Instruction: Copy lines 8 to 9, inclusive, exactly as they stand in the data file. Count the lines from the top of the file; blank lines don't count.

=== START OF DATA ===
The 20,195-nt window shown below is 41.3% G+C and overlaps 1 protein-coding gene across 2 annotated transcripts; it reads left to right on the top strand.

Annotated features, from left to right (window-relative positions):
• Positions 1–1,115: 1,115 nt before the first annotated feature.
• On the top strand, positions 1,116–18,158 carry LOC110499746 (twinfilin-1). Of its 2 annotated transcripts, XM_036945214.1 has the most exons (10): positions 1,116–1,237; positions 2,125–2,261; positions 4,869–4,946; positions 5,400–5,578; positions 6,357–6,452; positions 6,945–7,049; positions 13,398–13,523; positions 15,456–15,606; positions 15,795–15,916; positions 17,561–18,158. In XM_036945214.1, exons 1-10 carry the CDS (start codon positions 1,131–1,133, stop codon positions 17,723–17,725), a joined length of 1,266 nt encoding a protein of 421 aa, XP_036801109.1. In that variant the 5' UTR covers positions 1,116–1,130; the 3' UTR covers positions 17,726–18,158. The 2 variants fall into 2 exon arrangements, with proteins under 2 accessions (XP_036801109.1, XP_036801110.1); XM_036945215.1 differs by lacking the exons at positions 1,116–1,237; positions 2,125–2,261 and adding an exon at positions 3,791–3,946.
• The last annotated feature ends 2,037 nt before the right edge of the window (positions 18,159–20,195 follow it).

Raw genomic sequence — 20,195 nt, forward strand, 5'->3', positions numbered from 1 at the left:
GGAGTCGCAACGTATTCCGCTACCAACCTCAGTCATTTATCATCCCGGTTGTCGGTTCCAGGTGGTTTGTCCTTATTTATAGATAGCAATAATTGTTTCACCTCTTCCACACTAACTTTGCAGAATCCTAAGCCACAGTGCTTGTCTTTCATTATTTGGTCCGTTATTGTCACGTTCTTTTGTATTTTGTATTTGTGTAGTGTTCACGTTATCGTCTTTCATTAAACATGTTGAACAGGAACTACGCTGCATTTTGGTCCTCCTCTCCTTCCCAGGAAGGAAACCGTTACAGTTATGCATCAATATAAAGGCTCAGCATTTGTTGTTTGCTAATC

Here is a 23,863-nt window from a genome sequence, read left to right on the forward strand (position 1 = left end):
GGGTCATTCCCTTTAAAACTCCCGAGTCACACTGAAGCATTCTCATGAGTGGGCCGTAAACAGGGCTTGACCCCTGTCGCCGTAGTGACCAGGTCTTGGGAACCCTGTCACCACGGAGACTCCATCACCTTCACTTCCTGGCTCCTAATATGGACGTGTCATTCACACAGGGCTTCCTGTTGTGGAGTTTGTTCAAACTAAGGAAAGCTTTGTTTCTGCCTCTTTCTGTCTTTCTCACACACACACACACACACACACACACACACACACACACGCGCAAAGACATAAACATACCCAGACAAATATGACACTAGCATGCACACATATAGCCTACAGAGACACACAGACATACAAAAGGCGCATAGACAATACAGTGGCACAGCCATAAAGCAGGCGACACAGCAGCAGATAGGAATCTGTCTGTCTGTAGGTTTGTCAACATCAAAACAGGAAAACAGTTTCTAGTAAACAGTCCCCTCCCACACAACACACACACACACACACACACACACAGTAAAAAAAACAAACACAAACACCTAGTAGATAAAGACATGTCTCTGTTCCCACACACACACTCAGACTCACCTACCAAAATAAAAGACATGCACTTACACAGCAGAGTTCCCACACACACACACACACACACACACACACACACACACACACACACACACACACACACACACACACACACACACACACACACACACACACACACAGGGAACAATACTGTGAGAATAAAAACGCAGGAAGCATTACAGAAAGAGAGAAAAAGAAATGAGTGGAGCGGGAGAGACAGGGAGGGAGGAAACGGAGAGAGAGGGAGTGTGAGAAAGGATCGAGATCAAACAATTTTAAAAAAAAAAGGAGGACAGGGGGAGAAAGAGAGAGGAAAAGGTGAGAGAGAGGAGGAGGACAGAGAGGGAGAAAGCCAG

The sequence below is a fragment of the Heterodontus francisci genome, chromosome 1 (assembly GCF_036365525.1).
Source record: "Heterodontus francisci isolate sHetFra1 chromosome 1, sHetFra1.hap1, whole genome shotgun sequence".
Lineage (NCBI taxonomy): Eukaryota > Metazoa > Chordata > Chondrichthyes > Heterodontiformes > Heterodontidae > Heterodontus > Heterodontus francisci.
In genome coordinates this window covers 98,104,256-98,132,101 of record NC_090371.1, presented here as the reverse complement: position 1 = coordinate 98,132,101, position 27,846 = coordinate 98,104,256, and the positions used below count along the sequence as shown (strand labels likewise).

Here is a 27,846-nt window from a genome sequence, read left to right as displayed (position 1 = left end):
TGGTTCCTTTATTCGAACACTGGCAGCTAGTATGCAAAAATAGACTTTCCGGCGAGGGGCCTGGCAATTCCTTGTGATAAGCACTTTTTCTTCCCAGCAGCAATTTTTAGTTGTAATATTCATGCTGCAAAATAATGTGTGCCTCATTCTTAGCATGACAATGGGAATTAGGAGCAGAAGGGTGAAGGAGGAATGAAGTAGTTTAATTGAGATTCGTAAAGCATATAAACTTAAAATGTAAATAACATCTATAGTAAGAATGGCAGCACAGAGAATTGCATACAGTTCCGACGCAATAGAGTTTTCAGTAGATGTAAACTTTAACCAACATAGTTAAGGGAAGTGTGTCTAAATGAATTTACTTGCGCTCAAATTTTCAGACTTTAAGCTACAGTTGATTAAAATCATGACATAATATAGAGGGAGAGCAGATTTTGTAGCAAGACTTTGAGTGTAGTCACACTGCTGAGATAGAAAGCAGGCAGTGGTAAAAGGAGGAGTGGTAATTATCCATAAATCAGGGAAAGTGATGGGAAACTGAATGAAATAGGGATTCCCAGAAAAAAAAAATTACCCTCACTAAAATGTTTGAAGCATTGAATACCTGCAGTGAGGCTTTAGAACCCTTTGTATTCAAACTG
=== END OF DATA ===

Here is a 23,863-nt window from a genome sequence, read left to right on the forward strand (position 1 = left end):
GGGTCATTCCCTTTAAAACTCCCGAGTCACACTGAAGCATTCTCATGAGTGGGCCGTAAACAGGGCTTGACCCCTGTCGCCGTAGTGACCAGGTCTTGGGAACCCTGTCACCACGGAGACTCCATCACCTTCACTTCCTGGCTCCTAATATGGACGTGTCATTCACACAGGGCTTCCTGTTGTGGAGTTTGTTCAAACTAAGGAAAGCTTTGTTTCTGCCTCTTTCTGTCTTTCTCACACACACACACACACACACACACACACACACACACACGCGCAAAGACATAAACATACCCAGACAAATATGACACTAGCATGCACACATATAGCCTACAGAGACACACAGACATACAAAAGGCGCATAGACAATACAGTGGCACAGCCATAAAGCAGGCGACACAGCAGCAGATAGGAATCTGTCTGTCTGTAGGTTTGTCAACATCAAAACAGGAAAACAGTTTCTAGTAAACAGTCCCCTCCCACACAACACACACACACACACACACACACACAGTAAAAAAAACAAACACAAACACCTAGTAGATAAAGACATGTCTCTGTTCCCACACACACACTCAGACTCACCTACCAAAATAAAAGACATGCACTTACACAGCAGAGTTCCCACACACACACACACACACACACACACACACACACACACACACACACACACACACACACACACACACACACACACACACACACACACACACACAGGGAACAATACTGTGAGAATAAAAACGCAGGAAGCATTACAGAAAGAGAGAAAAAGAAATGAGTGGAGCGGGAGAGACAGGGAGGGAGGAAACGGAGAGAGAGGGAGTGTGAGAAAGGATCGAGATCAAACAATTTTAAAAAAAAAAGGAGGACAGGGGGAGAAAGAGAGAGGAAAAGGTGAGAGAGAGGAGGAGGACAGAGAGGGAGAAAGCCAG